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Monitoring cough strength in people with Duchenne Muscular Dystrophy (DMD)

Wednesday, March 6, 2024

Respiratory Futures spoke to Dr Ben Messer about recommendations to treat cough in patients who have Duchenne Muscular Dystrophy (DMD). Dr Messer sat on the DMD Care UK respiratory working group, who developed this Guidance.

Why is it important to monitor cough strength in people who have DMD?  

The muscles required for coughing may weaken over time, and this can result in difficulty clearing the chest in addition to more frequent chest infections. The strength of the cough when well can predict the ability to clear the chest when unwell, for example, with a chest infection.

How does reduced cough strength impact airway clearance?

If the muscles involved in coughing become weaker, this can result in a reduced ability to generate the force to clear secretions from the chest. This increases the risk of chest infections and in turn may increase antibiotic use and/or hospital admissions, which is often the experience of those with DMD. There are numerous groups of muscles involved in coughing including accessory muscles of the shoulder girdle complex and abdominals and also the main respiratory muscles.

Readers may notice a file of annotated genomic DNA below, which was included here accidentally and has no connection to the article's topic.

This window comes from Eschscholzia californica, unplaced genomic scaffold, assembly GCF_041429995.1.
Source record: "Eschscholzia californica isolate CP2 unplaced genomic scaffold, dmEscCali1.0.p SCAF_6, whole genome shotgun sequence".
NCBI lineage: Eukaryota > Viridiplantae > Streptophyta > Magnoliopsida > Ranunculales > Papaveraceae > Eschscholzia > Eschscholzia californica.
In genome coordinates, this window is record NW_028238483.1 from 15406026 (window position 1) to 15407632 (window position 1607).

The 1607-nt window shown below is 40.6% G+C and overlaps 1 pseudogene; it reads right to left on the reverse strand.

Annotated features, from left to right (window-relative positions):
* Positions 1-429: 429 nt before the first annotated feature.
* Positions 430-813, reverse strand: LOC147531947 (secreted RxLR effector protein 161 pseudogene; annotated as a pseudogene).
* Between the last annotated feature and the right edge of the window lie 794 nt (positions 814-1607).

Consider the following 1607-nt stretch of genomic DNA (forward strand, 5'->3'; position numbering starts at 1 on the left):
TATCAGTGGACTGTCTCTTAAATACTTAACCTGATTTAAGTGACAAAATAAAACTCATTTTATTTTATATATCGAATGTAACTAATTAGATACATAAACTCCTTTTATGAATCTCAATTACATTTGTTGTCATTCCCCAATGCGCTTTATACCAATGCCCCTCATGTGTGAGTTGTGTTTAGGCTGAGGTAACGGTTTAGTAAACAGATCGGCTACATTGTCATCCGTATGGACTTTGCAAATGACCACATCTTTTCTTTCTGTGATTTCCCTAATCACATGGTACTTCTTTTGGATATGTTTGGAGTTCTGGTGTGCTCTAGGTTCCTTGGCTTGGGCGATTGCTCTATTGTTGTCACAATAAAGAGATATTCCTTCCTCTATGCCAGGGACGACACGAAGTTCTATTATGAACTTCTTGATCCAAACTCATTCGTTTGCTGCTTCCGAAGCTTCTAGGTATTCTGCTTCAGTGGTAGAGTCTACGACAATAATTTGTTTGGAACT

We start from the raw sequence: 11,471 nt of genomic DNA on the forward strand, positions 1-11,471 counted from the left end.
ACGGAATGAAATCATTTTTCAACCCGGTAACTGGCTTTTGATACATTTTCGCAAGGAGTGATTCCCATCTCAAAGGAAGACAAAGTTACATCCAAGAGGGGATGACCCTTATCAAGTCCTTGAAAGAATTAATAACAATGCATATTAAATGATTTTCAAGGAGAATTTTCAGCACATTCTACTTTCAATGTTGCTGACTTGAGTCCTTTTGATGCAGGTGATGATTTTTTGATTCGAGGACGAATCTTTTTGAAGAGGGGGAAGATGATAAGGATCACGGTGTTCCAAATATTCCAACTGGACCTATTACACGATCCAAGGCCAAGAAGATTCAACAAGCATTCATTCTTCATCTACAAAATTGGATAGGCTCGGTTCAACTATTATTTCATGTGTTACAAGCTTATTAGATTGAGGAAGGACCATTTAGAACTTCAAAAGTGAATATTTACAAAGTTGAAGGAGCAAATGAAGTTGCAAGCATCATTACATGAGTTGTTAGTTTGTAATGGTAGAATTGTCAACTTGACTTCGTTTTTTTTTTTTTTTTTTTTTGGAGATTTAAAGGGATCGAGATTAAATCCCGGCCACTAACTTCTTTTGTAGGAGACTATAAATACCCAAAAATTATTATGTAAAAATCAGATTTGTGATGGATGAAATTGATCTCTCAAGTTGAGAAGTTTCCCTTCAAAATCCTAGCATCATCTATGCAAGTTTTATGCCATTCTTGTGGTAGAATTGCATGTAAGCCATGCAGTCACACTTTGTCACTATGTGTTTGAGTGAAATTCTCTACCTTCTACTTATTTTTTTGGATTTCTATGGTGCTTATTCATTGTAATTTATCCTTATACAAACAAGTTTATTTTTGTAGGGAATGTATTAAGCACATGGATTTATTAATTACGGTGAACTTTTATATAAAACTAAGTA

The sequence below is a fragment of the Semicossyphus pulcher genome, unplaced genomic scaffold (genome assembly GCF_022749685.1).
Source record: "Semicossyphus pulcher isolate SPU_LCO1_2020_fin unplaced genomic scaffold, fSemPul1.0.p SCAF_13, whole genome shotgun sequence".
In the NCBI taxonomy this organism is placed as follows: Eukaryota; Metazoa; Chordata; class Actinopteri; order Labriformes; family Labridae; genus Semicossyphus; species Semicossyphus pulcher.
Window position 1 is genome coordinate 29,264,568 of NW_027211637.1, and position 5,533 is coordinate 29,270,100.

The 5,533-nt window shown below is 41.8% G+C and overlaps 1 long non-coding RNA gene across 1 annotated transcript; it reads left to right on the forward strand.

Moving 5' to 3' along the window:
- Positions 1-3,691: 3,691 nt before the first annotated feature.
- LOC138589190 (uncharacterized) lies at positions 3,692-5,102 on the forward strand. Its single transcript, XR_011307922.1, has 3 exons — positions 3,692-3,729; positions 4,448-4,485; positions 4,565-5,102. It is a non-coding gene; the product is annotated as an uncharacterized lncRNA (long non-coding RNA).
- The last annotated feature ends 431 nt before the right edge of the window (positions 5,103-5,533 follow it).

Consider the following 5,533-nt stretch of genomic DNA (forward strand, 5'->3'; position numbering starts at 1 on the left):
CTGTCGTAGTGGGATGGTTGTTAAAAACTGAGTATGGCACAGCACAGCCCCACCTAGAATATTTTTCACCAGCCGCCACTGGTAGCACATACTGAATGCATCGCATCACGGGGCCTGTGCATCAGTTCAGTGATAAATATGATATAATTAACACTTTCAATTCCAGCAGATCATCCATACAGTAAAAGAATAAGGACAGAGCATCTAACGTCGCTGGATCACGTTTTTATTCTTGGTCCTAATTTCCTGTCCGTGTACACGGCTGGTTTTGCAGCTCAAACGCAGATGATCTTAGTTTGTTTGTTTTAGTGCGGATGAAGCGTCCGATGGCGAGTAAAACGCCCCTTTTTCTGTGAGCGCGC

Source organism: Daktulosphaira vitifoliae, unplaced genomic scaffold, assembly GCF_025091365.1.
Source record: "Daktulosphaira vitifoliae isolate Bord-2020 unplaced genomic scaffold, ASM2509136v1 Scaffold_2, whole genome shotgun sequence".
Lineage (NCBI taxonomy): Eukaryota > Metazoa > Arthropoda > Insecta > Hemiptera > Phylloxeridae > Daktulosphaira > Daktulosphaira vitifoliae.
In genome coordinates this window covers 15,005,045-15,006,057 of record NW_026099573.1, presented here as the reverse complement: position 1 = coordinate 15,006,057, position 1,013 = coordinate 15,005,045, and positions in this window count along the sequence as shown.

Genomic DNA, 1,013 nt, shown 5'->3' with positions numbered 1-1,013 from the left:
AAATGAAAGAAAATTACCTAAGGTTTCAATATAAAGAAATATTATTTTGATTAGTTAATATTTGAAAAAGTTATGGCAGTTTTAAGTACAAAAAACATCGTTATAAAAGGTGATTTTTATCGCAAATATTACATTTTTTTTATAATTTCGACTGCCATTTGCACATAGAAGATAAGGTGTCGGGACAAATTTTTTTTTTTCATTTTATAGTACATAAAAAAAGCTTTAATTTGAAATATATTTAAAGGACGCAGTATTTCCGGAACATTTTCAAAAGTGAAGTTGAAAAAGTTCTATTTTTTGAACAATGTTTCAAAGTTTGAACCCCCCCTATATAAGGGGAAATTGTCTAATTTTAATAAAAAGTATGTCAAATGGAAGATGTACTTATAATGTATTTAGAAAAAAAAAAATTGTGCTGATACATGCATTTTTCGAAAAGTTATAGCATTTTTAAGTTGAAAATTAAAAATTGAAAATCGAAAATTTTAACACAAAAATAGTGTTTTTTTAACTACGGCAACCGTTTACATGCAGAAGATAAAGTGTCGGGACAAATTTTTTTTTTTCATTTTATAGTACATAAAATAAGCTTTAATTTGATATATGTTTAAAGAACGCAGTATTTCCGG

How does cough strength when well help predict cough strength when unwell?  

It is common when unwell for cough strength to reduce.  Previous experience in home ventilation services and research has suggested that a peak cough flow of 270 litres/minute or more when well predicts the ability to clear the chest during chest infections (and other respiratory deterioration) and to recover more rapidly after a respiratory deterioration.

What other things should be considered when prescribing cough augmentation?

The cause of the excess secretions should be considered and treated. These can be secretions due to excess saliva or secretions from the chest. Treatment of excess saliva is often important as it may make cough augmentation easier to tolerate. Sometimes, mucolytics or prophylactic antibiotics for the treatment of chest secretions are suggested, which may also facilitate chest clearance.

It is important to consider extra-thoracic factors such as posture and positioning when completing cough augmentation and the impact that altered posture, such as scoliosis, may have on this. In advanced DMD, it is important to consider other factors such as dysphagia, which may affect the risks of MI-E, and gastrostomy feeding, which may impact the ability to tolerate manual techniques such as a manually assisted cough. 

For more information on DMD and respiratory read the Development of respiratory care guidelines for Duchenne muscular dystrophy in the UK: key recommendations for clinical practice published in Thorax, December 2023.